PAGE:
A Popular History of The Great War/Volume 1/Page 248

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THE BRITISH RETREAT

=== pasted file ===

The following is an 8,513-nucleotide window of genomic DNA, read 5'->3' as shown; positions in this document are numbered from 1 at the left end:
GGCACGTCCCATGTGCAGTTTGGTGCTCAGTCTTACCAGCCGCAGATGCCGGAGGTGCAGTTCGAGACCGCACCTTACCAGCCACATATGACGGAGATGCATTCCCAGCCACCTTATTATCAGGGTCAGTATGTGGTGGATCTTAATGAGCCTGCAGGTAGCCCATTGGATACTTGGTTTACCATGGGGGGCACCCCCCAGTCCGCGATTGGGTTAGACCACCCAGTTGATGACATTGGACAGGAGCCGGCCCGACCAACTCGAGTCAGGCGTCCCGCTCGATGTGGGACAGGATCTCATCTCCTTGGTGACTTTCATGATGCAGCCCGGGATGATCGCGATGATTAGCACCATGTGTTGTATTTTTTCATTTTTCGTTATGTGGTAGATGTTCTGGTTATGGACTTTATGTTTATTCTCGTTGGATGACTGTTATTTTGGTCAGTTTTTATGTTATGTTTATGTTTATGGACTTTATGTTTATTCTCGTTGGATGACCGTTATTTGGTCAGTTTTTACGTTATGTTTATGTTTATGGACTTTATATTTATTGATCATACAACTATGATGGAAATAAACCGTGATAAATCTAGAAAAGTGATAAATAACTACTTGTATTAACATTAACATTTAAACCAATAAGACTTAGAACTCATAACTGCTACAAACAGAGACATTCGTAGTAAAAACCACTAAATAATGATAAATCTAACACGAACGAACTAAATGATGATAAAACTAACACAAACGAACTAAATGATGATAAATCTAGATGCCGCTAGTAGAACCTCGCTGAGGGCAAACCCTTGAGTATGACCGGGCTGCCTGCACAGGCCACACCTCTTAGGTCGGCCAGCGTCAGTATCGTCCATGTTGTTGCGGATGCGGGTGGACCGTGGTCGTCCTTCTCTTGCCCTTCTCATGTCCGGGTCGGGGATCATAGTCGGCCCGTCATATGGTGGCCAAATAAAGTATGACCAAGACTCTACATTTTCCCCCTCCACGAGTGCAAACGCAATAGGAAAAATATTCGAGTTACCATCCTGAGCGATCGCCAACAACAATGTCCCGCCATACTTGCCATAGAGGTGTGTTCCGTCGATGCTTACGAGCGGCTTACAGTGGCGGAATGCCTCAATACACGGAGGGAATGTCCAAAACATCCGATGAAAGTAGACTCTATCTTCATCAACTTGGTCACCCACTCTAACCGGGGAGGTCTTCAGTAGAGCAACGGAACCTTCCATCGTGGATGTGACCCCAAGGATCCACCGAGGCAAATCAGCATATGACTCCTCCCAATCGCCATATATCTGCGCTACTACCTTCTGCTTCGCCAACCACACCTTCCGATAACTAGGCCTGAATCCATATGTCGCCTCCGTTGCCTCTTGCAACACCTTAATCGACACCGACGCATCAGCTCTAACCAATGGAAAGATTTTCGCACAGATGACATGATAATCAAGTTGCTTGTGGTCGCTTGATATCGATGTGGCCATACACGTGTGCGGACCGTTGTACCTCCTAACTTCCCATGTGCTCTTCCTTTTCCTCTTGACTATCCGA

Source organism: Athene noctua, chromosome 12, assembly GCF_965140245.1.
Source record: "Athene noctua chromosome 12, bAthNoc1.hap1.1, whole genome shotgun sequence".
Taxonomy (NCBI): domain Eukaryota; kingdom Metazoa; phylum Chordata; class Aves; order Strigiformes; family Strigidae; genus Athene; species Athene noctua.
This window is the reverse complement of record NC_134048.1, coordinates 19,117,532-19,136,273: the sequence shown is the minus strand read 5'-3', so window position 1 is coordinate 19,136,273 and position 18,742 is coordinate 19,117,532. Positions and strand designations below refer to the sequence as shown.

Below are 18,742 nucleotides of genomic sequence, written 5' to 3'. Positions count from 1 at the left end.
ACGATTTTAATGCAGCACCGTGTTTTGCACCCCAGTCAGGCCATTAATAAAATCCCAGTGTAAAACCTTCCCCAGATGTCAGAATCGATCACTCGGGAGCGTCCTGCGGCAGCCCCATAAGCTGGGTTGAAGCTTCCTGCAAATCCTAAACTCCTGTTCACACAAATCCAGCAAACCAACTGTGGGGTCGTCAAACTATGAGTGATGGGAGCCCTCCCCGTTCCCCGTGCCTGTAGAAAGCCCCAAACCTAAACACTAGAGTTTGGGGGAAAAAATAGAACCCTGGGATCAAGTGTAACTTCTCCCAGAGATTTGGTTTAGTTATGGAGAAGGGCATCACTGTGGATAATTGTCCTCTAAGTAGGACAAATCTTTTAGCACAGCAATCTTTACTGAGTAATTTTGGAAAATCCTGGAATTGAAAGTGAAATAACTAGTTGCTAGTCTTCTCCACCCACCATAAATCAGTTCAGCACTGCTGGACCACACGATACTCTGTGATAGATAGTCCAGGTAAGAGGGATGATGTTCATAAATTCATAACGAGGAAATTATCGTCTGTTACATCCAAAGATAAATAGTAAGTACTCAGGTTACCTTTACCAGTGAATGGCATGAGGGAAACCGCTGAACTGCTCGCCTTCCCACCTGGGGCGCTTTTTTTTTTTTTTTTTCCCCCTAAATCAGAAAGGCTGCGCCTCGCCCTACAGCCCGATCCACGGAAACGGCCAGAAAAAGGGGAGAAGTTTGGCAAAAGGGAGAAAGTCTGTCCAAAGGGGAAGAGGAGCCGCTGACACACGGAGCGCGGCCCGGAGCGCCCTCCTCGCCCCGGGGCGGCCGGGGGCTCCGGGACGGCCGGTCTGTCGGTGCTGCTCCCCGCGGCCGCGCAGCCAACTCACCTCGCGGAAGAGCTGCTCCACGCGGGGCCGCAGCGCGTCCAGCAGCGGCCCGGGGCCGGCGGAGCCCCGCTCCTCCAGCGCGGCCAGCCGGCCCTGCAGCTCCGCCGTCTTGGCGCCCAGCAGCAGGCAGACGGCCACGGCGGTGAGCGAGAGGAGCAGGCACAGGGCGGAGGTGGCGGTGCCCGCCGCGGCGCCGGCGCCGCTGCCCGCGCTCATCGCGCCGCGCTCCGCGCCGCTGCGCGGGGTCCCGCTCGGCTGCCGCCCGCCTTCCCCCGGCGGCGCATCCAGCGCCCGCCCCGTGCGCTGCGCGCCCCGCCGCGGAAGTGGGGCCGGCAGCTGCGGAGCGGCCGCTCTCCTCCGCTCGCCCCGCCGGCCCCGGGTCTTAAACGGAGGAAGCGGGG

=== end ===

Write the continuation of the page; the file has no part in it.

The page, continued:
men could hardly put one leg before the other, yet they all marched in singing/' Added to this lack of sleep, the mere action of x’etreat necessitated constant labour in the digging of hasty entrenchments. The weather was very warm, and marching along sunbaked roads or through the close-wooded country invc^vedmuchadditionalfatigue. Andatthisstagetheretreat had only just begun. Meanwhile, reports were being received that the French were in general retirement, and Sir John French was confronted with seriousproblemsastohisnextdispositions. Hehadatonetime seriously thought of taking advantage of the fortifications of Maubeuge, but memories of 1870 and the fate of Bazaine at Metz inducedhimtoabandontheidea. Hegavetheordertocontinue theretreattothelineLeCateau-Cambrai. Butnowhiscourse was complicated by certain territorial difficulties. In the way of retreat lay the forest of Mojmal, nine miles in length and with an average depth of three to four, witli no road through it from northtosouthbutforesttracksnarrowandunmetalled. Itwas necessary to skirt this obstacle, and it was decided to do so in twoseparatecolumns. Topassthewholeforcetothewestof the forest would have involved a flank march across the front of the enemy, and to the east would have caused confusion with the Frencharmy. ItwasthereforedecidedtodividethetwoBritish army corps, one retiring to the west and the other to the east of thewoods. Themovementwastobebegunsothatedlrearguards were clear of the Bavai-Eth road by dawn on August 25. The retreat was accordingly continued along these lines with thecavalryengagedinaprolongedrearguardaction. Novery notable incidents marked this day's retirement, but the threat of German envelopment and the continued retreat of the French made it obvious to Sir John French that he would not be able to stand on the Le Cateau position, but must press back on St. Quentin and Noyon. The discomfort was added to by heavy thunderstorms and the misery of being soaked to the skin. In issuing orders for a continuation of the retreat. Sir John French had come to a momentous decision. His orders were carried out by Sir Douglas Haig (ist corps), but as will be seen later. Sir Horace Smith-Dorrien (2nd corps), took a divergent view, which, in brief, was that as many of his troops had only just come in or were still arriving after oirer 20 hours' continuous work, and as the enemy was dose on his front, it was impossible

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